Another reason those who consume artificial sweeteners may tend to overeat more has to do with the overall nutritional value of the things they are choosing to put in their mouth. While there is debate over the correlation between artificial sweeteners and weight loss, artificial sweeteners are associated with calorie-restrictive diets. These diets often fail to provide the necessary energy, and as a result, people consuming products with artificial sweeteners may find themselves overeating in order to compensate for their fatigue.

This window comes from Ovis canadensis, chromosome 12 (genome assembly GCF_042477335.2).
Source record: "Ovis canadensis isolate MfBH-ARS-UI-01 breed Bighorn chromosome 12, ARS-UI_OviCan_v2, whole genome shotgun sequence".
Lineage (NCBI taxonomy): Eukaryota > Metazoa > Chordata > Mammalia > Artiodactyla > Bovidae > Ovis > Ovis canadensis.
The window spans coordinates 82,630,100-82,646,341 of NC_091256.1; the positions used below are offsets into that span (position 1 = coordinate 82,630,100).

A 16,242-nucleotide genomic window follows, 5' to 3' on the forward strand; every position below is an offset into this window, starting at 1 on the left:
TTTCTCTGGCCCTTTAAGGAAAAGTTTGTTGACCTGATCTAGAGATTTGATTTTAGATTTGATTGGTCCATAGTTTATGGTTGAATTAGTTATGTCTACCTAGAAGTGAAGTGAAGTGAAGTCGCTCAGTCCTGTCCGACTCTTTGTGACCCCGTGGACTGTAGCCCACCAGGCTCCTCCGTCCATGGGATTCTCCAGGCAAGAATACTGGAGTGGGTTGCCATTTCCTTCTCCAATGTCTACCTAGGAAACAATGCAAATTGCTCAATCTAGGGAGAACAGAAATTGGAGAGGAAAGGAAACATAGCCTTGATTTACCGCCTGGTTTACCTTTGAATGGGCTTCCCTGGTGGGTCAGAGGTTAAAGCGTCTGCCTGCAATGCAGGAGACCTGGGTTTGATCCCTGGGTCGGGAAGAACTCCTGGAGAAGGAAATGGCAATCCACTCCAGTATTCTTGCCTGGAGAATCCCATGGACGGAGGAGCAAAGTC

Additionally, it is important to note that artificial sweeteners are used to take the place of other sweeteners as a means of lowering the amount of given calories. So, if a person is consuming a greater quantity of foods or beverages containing artificial sweeteners it is an indication that they have developed a palate for foods high in sugar and calories, and are looking for a way to lose weight while still consuming foods and beverages they know to be unhealthy. However in the end, there is no real effort to incorporate new foods and beverages that have substantial health benefits.
Risk of Weight Gain